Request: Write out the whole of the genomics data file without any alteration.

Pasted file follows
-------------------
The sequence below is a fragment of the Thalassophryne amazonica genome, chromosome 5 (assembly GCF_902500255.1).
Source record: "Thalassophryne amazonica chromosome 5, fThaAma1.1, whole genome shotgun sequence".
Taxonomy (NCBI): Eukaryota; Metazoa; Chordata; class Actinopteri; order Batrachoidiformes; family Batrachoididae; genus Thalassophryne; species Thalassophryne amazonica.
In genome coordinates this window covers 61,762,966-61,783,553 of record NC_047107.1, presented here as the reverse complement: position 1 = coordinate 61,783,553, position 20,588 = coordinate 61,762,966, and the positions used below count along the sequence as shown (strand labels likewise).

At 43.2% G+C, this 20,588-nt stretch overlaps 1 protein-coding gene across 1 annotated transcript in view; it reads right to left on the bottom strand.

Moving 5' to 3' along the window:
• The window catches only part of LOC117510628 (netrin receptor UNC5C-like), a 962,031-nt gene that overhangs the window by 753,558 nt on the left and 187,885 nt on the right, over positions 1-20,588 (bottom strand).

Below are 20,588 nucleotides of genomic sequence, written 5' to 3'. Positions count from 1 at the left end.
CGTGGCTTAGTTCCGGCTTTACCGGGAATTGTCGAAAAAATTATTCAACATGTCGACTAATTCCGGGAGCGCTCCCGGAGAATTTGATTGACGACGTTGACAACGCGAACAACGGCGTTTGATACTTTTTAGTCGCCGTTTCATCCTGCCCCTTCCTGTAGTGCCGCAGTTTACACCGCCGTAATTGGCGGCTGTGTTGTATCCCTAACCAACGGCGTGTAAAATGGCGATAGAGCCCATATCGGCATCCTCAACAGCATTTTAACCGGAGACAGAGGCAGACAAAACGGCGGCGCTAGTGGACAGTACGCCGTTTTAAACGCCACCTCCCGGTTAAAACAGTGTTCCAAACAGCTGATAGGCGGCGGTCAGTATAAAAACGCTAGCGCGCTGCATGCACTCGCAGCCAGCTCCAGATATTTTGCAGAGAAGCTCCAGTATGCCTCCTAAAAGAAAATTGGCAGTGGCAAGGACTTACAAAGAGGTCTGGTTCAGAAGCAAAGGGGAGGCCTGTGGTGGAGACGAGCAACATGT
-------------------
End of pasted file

The sequence below is a fragment of the Thalassophryne amazonica genome, chromosome 5 (assembly GCF_902500255.1).
Source record: "Thalassophryne amazonica chromosome 5, fThaAma1.1, whole genome shotgun sequence".
Taxonomy (NCBI): Eukaryota; Metazoa; Chordata; class Actinopteri; order Batrachoidiformes; family Batrachoididae; genus Thalassophryne; species Thalassophryne amazonica.
In genome coordinates this window covers 61,762,966-61,783,553 of record NC_047107.1, presented here as the reverse complement: position 1 = coordinate 61,783,553, position 20,588 = coordinate 61,762,966, and the positions used below count along the sequence as shown (strand labels likewise).

At 43.2% G+C, this 20,588-nt stretch overlaps 1 protein-coding gene across 1 annotated transcript in view; it reads right to left on the bottom strand.

Moving 5' to 3' along the window:
• The window catches only part of LOC117510628 (netrin receptor UNC5C-like), a 962,031-nt gene that overhangs the window by 753,558 nt on the left and 187,885 nt on the right, over positions 1-20,588 (bottom strand).

Below are 20,588 nucleotides of genomic sequence, written 5' to 3'. Positions count from 1 at the left end.
CGTGGCTTAGTTCCGGCTTTACCGGGAATTGTCGAAAAAATTATTCAACATGTCGACTAATTCCGGGAGCGCTCCCGGAGAATTTGATTGACGACGTTGACAACGCGAACAACGGCGTTTGATACTTTTTAGTCGCCGTTTCATCCTGCCCCTTCCTGTAGTGCCGCAGTTTACACCGCCGTAATTGGCGGCTGTGTTGTATCCCTAACCAACGGCGTGTAAAATGGCGATAGAGCCCATATCGGCATCCTCAACAGCATTTTAACCGGAGACAGAGGCAGACAAAACGGCGGCGCTAGTGGACAGTACGCCGTTTTAAACGCCACCTCCCGGTTAAAACAGTGTTCCAAACAGCTGATAGGCGGCGGTCAGTATAAAAACGCTAGCGCGCTGCATGCACTCGCAGCCAGCTCCAGATATTTTGCAGAGAAGCTCCAGTATGCCTCCTAAAAGAAAATTGGCAGTGGCAAGGACTTACAAAGAGGTCTGGTTCAGAAGCAAAGGGGAGGCCTGTGGTGGAGACGAGCAACATGT